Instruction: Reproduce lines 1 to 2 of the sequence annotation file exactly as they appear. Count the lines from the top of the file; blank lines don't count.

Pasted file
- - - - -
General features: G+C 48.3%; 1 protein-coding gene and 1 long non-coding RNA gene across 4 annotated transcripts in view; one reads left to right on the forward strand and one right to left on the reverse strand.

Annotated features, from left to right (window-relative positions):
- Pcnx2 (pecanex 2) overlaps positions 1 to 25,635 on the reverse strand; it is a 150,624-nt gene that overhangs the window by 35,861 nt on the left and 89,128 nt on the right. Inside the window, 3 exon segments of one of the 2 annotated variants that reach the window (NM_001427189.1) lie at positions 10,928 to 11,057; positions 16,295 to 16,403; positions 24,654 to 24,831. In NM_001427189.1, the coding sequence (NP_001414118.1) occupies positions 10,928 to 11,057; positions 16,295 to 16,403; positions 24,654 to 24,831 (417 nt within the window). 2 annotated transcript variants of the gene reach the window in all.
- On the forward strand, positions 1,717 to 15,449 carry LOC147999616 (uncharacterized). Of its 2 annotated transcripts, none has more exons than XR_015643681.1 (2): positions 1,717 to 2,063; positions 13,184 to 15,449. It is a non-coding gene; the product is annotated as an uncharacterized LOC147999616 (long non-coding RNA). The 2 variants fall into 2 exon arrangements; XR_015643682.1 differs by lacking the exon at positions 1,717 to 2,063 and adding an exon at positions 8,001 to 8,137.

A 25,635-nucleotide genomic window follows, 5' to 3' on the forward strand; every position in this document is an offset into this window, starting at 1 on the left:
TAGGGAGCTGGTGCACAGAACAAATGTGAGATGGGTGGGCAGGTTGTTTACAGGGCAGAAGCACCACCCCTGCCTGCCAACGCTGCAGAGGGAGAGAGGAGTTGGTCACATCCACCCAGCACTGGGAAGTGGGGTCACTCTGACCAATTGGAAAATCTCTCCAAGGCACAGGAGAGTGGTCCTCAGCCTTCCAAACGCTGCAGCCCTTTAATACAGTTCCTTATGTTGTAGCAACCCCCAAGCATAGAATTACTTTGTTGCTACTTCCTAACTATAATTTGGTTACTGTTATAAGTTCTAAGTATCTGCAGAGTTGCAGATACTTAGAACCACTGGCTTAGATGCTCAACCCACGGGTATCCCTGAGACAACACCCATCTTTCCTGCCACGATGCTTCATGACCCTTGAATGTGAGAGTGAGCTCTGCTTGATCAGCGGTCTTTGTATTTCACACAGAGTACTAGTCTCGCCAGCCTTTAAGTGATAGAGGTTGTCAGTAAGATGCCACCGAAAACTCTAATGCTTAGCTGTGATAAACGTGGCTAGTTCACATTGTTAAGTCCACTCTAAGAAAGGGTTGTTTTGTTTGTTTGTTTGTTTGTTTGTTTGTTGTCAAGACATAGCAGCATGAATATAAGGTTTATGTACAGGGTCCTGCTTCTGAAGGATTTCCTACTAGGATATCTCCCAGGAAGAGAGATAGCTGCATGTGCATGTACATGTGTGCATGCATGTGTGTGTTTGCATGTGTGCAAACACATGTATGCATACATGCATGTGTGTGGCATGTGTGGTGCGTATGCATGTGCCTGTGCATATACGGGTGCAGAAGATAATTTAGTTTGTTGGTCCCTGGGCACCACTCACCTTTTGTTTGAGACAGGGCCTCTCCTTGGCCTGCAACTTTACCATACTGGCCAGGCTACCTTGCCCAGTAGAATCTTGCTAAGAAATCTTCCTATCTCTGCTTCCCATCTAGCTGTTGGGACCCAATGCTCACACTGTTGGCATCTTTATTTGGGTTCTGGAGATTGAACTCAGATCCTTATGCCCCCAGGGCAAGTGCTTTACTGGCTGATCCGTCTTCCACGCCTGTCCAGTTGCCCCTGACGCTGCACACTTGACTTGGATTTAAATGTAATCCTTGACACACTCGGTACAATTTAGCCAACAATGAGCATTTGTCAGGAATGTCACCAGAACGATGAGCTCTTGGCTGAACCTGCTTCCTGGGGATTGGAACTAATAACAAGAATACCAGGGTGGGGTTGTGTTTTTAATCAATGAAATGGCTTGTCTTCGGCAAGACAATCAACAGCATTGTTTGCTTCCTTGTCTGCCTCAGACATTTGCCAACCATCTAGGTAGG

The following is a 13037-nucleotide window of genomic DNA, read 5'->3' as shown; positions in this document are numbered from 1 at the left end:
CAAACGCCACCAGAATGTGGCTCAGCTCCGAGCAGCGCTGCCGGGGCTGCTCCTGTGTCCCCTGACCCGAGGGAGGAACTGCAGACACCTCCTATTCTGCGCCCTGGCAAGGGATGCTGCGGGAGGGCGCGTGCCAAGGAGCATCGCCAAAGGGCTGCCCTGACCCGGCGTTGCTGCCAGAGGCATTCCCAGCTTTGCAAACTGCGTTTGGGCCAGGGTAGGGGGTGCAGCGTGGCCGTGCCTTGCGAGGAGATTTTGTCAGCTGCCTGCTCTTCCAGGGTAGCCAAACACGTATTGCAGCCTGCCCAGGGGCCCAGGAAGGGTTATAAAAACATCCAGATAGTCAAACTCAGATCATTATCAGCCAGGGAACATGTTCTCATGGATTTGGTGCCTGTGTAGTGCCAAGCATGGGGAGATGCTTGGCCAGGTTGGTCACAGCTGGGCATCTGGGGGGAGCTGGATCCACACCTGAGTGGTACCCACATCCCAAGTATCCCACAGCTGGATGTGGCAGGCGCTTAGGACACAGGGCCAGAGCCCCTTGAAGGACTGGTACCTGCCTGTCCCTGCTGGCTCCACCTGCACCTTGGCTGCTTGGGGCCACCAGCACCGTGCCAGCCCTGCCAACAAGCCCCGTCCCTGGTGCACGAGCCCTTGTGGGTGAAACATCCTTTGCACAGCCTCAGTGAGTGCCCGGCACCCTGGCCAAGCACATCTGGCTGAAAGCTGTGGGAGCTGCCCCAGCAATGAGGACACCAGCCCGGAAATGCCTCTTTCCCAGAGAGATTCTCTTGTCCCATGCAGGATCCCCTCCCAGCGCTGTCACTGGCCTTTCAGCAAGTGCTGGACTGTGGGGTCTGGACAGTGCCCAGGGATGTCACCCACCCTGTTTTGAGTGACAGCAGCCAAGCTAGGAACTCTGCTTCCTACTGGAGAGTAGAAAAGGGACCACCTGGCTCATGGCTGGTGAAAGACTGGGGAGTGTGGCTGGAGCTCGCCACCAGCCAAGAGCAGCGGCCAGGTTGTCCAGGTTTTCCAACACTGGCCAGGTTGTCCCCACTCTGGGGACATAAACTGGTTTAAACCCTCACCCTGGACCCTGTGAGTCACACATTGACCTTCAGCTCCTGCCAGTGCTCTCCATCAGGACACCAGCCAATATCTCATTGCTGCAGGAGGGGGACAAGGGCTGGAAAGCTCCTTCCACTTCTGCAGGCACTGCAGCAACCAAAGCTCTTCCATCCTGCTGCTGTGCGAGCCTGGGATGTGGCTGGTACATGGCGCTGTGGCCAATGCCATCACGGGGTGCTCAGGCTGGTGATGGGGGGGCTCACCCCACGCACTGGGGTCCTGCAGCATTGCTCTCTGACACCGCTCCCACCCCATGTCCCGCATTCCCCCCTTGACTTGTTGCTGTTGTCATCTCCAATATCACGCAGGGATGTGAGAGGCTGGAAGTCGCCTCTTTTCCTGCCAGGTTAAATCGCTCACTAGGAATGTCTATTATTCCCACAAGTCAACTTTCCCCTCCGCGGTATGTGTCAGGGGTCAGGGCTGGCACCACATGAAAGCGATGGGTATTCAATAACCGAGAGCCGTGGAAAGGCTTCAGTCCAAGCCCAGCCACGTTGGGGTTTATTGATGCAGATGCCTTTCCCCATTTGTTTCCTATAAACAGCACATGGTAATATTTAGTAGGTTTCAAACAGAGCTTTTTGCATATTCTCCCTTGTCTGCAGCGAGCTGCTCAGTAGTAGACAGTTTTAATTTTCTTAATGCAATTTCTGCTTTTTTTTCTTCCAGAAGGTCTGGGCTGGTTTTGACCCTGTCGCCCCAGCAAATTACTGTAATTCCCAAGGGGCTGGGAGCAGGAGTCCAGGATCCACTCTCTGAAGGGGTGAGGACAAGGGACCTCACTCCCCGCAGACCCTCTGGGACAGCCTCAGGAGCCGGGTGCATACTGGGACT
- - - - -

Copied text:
General features: G+C 48.3%; 1 protein-coding gene and 1 long non-coding RNA gene across 4 annotated transcripts in view; one reads left to right on the forward strand and one right to left on the reverse strand.

Annotated features, from left to right (window-relative positions):